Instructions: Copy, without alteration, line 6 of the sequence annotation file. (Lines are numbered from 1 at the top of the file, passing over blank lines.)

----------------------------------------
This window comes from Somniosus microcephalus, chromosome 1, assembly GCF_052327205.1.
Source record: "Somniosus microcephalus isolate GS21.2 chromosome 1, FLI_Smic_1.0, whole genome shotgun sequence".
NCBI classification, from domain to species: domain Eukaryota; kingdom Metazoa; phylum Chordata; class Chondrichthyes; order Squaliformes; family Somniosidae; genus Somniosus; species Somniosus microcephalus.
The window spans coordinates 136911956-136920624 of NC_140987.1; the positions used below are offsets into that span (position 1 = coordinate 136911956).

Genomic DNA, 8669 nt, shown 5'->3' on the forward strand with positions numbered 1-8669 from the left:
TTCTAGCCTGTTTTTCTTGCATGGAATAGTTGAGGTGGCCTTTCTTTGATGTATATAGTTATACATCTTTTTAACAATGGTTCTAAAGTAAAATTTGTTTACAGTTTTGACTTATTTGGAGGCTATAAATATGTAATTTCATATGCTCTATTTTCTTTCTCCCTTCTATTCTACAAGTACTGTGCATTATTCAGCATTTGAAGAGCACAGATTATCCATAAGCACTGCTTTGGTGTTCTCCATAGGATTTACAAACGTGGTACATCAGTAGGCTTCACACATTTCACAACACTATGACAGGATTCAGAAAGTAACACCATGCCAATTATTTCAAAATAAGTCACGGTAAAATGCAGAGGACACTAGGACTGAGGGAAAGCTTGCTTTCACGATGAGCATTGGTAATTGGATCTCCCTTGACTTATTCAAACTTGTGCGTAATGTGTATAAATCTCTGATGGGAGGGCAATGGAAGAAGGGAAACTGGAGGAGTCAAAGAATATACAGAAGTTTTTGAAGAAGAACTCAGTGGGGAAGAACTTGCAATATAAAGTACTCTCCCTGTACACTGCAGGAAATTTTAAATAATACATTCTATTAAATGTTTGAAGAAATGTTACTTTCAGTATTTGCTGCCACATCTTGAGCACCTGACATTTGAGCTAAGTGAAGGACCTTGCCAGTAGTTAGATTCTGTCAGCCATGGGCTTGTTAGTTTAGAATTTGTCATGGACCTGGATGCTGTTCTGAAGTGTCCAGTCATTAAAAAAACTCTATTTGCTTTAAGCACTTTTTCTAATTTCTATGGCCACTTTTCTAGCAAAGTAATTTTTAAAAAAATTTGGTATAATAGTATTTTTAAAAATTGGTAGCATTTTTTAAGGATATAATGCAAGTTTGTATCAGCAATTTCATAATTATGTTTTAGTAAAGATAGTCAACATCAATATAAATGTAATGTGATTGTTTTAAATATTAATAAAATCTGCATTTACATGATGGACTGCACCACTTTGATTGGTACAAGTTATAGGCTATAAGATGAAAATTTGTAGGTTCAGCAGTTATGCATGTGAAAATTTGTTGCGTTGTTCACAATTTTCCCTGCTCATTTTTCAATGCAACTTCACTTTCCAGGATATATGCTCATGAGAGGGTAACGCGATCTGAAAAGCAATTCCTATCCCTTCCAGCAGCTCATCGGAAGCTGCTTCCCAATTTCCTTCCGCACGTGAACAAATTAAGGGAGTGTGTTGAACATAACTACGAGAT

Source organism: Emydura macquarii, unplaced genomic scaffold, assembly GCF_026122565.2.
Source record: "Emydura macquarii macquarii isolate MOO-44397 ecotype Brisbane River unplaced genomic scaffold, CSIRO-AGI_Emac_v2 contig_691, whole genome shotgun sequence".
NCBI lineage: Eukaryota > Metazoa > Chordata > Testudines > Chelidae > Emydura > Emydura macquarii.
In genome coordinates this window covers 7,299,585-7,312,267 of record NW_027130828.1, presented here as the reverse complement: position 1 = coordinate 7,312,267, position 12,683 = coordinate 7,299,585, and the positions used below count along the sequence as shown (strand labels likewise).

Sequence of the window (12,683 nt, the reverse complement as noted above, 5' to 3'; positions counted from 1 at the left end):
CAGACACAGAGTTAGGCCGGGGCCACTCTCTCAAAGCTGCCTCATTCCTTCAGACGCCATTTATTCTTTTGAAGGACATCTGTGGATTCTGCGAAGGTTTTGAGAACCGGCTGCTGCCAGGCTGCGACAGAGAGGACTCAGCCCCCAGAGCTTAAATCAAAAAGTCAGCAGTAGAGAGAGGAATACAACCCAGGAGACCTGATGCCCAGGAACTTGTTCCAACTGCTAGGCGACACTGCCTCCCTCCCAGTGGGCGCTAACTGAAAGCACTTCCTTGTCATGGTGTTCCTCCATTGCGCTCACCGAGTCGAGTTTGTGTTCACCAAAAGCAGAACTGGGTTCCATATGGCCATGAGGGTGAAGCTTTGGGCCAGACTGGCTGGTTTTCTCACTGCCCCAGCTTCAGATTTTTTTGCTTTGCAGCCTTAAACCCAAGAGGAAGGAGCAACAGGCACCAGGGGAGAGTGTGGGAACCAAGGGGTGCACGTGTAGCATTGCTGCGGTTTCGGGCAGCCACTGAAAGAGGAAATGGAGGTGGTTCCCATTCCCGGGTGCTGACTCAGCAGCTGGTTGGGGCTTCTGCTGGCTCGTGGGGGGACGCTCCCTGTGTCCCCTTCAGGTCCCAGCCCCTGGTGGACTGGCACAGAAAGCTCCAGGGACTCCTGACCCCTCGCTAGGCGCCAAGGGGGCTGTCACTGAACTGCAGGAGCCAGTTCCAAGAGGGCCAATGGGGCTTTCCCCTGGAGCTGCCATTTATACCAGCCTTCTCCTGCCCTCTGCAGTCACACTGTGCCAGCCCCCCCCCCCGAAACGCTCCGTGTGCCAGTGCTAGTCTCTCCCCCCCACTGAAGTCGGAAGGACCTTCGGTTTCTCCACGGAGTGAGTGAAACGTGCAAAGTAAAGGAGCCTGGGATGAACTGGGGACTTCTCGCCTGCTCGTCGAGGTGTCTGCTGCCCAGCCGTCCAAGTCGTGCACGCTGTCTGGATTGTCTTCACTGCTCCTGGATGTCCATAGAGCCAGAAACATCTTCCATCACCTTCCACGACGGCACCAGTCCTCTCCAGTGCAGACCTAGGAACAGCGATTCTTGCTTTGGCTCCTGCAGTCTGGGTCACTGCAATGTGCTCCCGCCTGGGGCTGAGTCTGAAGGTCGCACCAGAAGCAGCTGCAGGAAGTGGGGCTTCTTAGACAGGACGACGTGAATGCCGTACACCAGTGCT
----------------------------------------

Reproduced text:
TTCTAGCCTGTTTTTCTTGCATGGAATAGTTGAGGTGGCCTTTCTTTGATGTATATAGTTATACATCTTTTTAACAATGGTTCTAAAGTAAAATTTGTTTACAGTTTTGACTTATTTGGAGGCTATAAATATGTAATTTCATATGCTCTATTTTCTTTCTCCCTTCTATTCTACAAGTACTGTGCATTATTCAGCATTTGAAGAGCACAGATTATCCATAAGCACTGCTTTGGTGTTCTCCATAGGATTTACAAACGTGGTACATCAGTAGGCTTCACACATTTCACAACACTATGACAGGATTCAGAAAGTAACACCATGCCAATTATTTCAAAATAAGTCACGGTAAAATGCAGAGGACACTAGGACTGAGGGAAAGCTTGCTTTCACGATGAGCATTGGTAATTGGATCTCCCTTGACTTATTCAAACTTGTGCGTAATGTGTATAAATCTCTGATGGGAGGGCAATGGAAGAAGGGAAACTGGAGGAGTCAAAGAATATACAGAAGTTTTTGAAGAAGAACTCAGTGGGGAAGAACTTGCAATATAAAGTACTCTCCCTGTACACTGCAGGAAATTTTAAATAATACATTCTATTAAATGTTTGAAGAAATGTTACTTTCAGTATTTGCTGCCACATCTTGAGCACCTGACATTTGAGCTAAGTGAAGGACCTTGCCAGTAGTTAGATTCTGTCAGCCATGGGCTTGTTAGTTTAGAATTTGTCATGGACCTGGATGCTGTTCTGAAGTGTCCAGTCATTAAAAAAACTCTATTTGCTTTAAGCACTTTTTCTAATTTCTATGGCCACTTTTCTAGCAAAGTAATTTTTAAAAAAATTTGGTATAATAGTATTTTTAAAAATTGGTAGCATTTTTTAAGGATATAATGCAAGTTTGTATCAGCAATTTCATAATTATGTTTTAGTAAAGATAGTCAACATCAATATAAATGTAATGTGATTGTTTTAAATATTAATAAAATCTGCATTTACATGATGGACTGCACCACTTTGATTGGTACAAGTTATAGGCTATAAGATGAAAATTTGTAGGTTCAGCAGTTATGCATGTGAAAATTTGTTGCGTTGTTCACAATTTTCCCTGCTCATTTTTCAATGCAACTTCACTTTCCAGGATATATGCTCATGAGAGGGTAACGCGATCTGAAAAGCAATTCCTATCCCTTCCAGCAGCTCATCGGAAGCTGCTTCCCAATTTCCTTCCGCACGTGAACAAATTAAGGGAGTGTGTTGAACATAACTACGAGAT